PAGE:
Eurosonic Noorderslag is the Dutch equivalent of The Great Escape, the UK’s seaside springtime new music knees-up which sets the tone for following months’ festival season. Eurosonic typically takes place annually across four days in early January with every bar, theatre space, venue and fetish club in the city of Groningen, Netherlands turned into a stage as breaking artists from all over Europe set out to impress festival bookers and make a name for themselves.
However, with international travel banned and a global pandemic not really lending itself to the art of squeezing yourself into a packed room, this year’s Eurosonic is a virtual-only affair, of course. For four evenings last week (Jan 13-16), four channels broadcast live performances recorded by the would-be lineup, while a fifth celebrates the best of what’s come before. It’s a very different sort of showcase to the intense venue-hopping that this event usually demands but in terms of giving new music a platform, it works incredibly well. Here are the big takeaway from 2021’s first showcase festival…
Are live-streamed festivals the future of showcasing new music?
The pros are obvious. For punters, there’s no queueing outside of venues already at capacity in the hope of getting in, as these livestreams guarantee you an unspoiled front row view, and pack no horrible clashes. Despite the four channels broadcasting every evening, you can watch back any performance on demand for the rest of January so it’s possible to see every single act on the bill. Well, it’s not like you’ve got anything else to do.
The ease of channel-hopping and the short-but-sweet 15-minute set time makes the act of discovery so devastatingly, simple that this setup really could lay the foundations for the future of showcase festivals like The Great Escape or SXSW whose entire existence is based around the idea of giving new artists a platform.
With most livestreams, though, the downsides are crippling. It’s been the norm for almost a year now but still, watching a band on a laptop screen is not remotely the same as experiencing them in real life. The joy of these new music festivals is seeing a fledgling band win over a tentative audience or pack out a venue that’d normally be far beyond them as buzz builds and queues snake across the city. This year, they’re all playing to empty rooms and without any sort of interaction beyond a button that sprays heart emojis all over your screen, it’s an isolated affair.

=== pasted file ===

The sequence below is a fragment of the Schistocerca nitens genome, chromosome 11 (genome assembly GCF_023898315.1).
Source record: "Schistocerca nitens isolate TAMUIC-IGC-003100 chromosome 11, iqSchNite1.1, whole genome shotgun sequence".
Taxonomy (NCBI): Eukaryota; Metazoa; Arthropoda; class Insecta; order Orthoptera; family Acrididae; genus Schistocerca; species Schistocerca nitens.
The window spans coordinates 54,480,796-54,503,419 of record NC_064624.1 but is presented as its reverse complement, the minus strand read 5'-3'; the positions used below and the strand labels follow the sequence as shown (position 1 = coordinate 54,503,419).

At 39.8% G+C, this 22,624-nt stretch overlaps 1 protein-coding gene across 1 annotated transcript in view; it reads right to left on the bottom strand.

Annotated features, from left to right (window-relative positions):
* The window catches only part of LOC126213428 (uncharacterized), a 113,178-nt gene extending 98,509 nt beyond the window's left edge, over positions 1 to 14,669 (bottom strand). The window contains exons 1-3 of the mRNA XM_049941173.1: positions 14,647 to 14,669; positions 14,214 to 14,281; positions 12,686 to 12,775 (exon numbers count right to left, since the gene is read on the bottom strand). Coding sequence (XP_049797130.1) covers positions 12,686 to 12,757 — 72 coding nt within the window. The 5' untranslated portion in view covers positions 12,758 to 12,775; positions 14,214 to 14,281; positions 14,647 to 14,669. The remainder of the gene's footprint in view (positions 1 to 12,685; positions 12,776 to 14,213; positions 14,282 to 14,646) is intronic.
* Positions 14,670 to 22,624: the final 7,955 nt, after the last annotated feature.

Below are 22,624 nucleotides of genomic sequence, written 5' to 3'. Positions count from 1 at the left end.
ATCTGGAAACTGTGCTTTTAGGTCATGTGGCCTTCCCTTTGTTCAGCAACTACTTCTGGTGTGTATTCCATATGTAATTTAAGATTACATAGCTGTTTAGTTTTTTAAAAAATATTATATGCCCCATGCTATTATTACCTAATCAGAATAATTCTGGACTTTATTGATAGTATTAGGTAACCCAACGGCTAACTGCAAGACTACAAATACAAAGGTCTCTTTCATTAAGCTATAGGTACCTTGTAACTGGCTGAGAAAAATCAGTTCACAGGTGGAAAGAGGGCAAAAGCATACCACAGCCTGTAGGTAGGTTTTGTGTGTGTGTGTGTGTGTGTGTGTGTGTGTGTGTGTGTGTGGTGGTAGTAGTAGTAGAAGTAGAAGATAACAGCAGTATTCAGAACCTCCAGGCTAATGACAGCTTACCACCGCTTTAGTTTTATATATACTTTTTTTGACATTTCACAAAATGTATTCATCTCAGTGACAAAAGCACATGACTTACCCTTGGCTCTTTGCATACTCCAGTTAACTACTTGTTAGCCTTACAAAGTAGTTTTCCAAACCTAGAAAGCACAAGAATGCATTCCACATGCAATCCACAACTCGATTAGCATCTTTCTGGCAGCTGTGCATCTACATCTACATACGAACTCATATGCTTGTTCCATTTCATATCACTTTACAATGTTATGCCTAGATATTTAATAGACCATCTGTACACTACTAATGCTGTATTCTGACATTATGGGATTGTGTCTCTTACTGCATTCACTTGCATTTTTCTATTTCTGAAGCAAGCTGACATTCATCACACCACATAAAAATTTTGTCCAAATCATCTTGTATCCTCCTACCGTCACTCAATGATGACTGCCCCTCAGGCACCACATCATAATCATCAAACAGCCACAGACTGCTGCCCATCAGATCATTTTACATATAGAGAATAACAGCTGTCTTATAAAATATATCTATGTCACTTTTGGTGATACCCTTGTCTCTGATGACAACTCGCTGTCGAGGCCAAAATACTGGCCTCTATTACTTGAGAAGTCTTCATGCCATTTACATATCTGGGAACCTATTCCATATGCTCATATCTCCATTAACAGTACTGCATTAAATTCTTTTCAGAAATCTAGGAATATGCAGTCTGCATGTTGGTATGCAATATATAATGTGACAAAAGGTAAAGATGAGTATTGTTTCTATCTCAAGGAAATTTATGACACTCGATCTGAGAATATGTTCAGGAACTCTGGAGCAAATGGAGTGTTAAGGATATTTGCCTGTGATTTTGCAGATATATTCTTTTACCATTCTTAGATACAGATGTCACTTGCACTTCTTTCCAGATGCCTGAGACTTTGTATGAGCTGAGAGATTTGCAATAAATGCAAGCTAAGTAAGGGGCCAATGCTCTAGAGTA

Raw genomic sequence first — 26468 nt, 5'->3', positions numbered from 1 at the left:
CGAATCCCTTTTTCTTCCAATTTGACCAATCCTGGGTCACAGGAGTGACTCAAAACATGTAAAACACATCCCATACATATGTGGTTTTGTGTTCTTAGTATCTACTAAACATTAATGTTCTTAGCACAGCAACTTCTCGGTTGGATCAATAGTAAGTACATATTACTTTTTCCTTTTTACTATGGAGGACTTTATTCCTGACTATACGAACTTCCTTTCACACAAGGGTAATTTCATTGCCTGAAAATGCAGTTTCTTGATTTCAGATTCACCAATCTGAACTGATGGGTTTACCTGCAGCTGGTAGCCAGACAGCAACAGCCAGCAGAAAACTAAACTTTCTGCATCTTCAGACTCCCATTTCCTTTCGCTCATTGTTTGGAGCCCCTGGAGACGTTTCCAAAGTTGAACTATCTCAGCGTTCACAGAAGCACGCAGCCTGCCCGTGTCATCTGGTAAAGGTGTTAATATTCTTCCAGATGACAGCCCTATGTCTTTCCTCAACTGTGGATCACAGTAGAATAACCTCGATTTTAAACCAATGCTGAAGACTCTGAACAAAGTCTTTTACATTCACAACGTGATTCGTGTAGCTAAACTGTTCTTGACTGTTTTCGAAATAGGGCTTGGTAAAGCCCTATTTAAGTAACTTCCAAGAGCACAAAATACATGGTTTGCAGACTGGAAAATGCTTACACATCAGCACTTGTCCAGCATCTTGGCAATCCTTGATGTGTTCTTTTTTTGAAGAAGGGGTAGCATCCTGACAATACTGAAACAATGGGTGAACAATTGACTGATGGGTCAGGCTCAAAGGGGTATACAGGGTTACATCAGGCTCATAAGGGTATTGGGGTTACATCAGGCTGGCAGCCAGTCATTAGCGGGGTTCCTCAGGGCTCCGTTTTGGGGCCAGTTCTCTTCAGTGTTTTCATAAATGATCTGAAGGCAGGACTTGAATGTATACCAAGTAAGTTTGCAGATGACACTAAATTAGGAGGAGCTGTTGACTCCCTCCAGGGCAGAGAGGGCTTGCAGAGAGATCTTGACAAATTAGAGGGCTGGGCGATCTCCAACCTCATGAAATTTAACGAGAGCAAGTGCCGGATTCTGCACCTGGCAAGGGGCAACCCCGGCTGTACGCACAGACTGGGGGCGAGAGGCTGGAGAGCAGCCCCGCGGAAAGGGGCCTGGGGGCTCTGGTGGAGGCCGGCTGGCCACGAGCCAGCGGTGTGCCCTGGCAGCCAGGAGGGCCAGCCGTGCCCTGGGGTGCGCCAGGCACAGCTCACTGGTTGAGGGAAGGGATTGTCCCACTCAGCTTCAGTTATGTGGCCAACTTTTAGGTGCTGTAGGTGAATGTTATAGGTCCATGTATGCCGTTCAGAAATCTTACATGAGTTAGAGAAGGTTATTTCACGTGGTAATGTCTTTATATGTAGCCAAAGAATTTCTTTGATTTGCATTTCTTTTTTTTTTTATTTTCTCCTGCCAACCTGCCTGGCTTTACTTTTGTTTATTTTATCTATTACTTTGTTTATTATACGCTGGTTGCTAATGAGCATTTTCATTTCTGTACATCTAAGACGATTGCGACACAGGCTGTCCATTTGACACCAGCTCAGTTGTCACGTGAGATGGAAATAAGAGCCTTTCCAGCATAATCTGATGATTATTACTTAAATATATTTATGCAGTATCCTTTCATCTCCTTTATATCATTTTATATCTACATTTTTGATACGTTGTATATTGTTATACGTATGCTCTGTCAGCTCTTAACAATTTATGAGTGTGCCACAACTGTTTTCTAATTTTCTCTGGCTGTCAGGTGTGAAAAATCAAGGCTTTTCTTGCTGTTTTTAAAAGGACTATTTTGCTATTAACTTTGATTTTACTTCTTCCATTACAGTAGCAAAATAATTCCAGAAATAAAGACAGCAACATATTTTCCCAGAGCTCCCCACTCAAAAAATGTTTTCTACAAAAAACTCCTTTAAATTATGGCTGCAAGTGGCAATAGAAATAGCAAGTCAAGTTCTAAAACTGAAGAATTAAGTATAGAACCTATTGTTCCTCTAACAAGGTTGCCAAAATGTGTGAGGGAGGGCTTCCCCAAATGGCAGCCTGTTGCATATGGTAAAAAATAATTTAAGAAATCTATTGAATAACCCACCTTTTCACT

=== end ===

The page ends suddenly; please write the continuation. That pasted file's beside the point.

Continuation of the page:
In normal circumstances, the distance between venues means a band has to be pretty dire to force you back onto the streets in search of something better but with a change of virtual scene available at the click of a button, this year the acts really do have to be excellent to hold your attention. This digital showcase makes it really easy to find a great new artist but almost impossible to fall head over heels for them.
Hopefully next year we’ll be stumbling around Groningen again, safe in the knowledge that if the queue for Vera is too long, we can stream what we missed instead. An on-demand library of these breaking bands is a fantastic tool for discovery, but without an audience, Eurosonic loses some of its unique character. Perhaps a hybrid event with real-life performances to the usual rowdy crowds broadcast globally is the new normal we should all be aiming for.
COVID can’t kill the band
Following a year where hanging out with your mates was literally a criminal offence in many places, it’s little surprise that many of the recent breakout artists have trended towards solo artists. Genres ripe for isolation – such as self-sufficient bedroom-pop, less-so bedroom-metal – have exploded in popularity, as DIY livestreams have forced indie bands to rework their festival-ready anthems into acoustic ballads (or avoid playing live entirely) with varying degrees of success. And without the thrill and financial benefits of touring, many groups have simply avoided putting out any new music.
In spite of that, loud guitars and community spirit is alive and well at Eurosonic. Delivering conversational indie anthems full of personality, energy and excitement, it’s easy to see why Sports Team have signed Personal Trainer to their Holm Front label. ‘Politics’ is a relaxed, funk-driven moment of wonky calm before the closing ‘Fiddlefunk’ ignites megaphone-fronted chaos.